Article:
Watch This Sweet Baby Hear Her Mother's Voice for the First Time
My daughter was born with microtia—her right ear lacks an ear canal, creating a hearing loss on that side. And nearly a decade later, I can still remember all the emotions—joy, amazement, excitement, and of course, pure love—when my daughter received her first bone-conduction hearing aid that allowed her to hear from that side. (And I remember the sweet look of surprise on her face when we turned it on for the very first time!)
So I definitely get all the feels from this new viral video. This little sweetie, Charlotte, goes from smiles to happy tears—and back to smiles—as she hears her mother's voice for the very first time, and those all-important words, "I love you." (Make sure to keep the tissues on hand for it!)
Charlotte was diagnosed with bilateral congenital hearing loss just over a month ago after failing three hearing screens. "We were shocked when we found out as I fully told myself it was just normal fluid in the ears," Keane tells Parents.com. "Neither my husband nor myself have a history of hearing loss in our families. We dug in to the internet and families in similar situations for support. We're so amazed at all of the options available to deaf children today. We will do whatever it takes to give her the best shot at accomplishing her dreams while embracing how special she was born."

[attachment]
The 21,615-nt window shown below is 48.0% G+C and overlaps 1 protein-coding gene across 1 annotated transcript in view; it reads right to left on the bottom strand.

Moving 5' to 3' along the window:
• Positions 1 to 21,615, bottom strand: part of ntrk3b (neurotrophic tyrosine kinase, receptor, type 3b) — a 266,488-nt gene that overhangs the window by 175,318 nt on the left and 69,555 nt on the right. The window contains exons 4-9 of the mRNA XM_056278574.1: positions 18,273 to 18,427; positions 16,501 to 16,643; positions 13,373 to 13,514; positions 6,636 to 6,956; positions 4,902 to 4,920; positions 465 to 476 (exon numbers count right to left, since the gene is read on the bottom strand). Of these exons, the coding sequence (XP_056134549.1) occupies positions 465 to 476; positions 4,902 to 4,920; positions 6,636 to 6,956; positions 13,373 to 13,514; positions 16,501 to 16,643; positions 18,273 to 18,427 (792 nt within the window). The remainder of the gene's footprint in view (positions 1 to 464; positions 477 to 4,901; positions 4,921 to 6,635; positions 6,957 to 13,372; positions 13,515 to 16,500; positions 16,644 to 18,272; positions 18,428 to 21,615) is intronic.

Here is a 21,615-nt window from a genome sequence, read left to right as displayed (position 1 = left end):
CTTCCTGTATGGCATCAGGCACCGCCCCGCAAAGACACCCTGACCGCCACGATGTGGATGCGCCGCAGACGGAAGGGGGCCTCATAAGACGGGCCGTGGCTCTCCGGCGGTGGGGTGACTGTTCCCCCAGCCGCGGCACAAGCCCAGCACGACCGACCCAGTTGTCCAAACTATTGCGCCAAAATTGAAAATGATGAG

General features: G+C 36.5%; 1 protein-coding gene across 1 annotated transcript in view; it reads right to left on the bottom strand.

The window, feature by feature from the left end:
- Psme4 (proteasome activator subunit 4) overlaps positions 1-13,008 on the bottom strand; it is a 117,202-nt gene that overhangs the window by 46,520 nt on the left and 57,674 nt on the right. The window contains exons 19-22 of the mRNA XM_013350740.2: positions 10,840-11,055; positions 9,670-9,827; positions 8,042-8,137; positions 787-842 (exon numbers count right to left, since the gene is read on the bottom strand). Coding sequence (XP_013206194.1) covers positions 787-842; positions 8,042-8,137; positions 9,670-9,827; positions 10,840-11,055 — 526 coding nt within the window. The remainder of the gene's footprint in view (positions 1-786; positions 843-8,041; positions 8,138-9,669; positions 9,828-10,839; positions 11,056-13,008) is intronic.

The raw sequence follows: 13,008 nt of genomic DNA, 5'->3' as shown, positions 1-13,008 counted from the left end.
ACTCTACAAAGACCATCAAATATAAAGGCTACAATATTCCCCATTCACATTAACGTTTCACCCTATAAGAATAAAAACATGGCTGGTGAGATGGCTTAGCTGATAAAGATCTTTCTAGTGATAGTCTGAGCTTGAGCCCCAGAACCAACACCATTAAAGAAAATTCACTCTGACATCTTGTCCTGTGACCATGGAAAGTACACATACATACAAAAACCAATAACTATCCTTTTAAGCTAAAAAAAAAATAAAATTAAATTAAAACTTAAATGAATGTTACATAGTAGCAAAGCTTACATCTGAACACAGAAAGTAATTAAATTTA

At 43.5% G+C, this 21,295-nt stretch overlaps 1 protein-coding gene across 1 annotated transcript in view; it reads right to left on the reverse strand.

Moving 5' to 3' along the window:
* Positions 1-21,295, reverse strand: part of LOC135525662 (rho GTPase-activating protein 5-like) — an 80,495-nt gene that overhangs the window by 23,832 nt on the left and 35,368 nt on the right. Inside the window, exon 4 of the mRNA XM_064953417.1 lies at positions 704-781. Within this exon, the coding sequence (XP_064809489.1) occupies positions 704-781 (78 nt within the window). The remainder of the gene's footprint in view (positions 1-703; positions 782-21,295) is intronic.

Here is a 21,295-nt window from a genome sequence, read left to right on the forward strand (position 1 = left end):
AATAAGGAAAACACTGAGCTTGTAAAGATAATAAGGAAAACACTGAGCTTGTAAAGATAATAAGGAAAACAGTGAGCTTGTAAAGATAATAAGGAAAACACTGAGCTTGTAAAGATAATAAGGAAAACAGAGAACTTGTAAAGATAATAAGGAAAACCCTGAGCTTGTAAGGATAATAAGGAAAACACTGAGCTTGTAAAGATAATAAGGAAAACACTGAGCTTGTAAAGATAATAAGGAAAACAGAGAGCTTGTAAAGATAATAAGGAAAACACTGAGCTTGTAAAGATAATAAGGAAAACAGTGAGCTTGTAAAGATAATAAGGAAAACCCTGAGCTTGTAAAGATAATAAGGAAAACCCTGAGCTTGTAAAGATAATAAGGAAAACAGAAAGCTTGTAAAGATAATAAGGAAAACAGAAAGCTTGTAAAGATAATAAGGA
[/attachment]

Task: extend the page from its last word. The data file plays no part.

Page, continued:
Charlotte seems to be doing just fine with her new hearing aids, as mama Christy Keane reported on her Instagram account—Charlotte now smiles like crazy whenever she hears her mama's voice. (That's more than I can say for my stubborn little one, who actually dropped hers into a puddle—on purpose—more than once!)
RELATED: Caring for a Baby With Hearing Loss
According to the Keanes' Instagram account, Charlotte will eventually get cochlear implants, which will help her hear more clearly. But in the meantime, it's clear that these hearing aids are a step in the right direction for this little one. If you're the parent of a child recently diagnosed with hearing loss, Keane recommends reaching out to families like hers for support and advice. "We all understand the array of very normal emotions you experience when you first get the news, but we also understand how how amazing and capable these children are," she says. "Talk to them, love on them, be proud of them! Learn about deaf culture and research ASL and cochlear implants to find out what is the best fit for your family. The earlier you begin intervention, either way, the better chance of great language development!"
That's what we're hoping for Keane family—and for sweet Charlotte!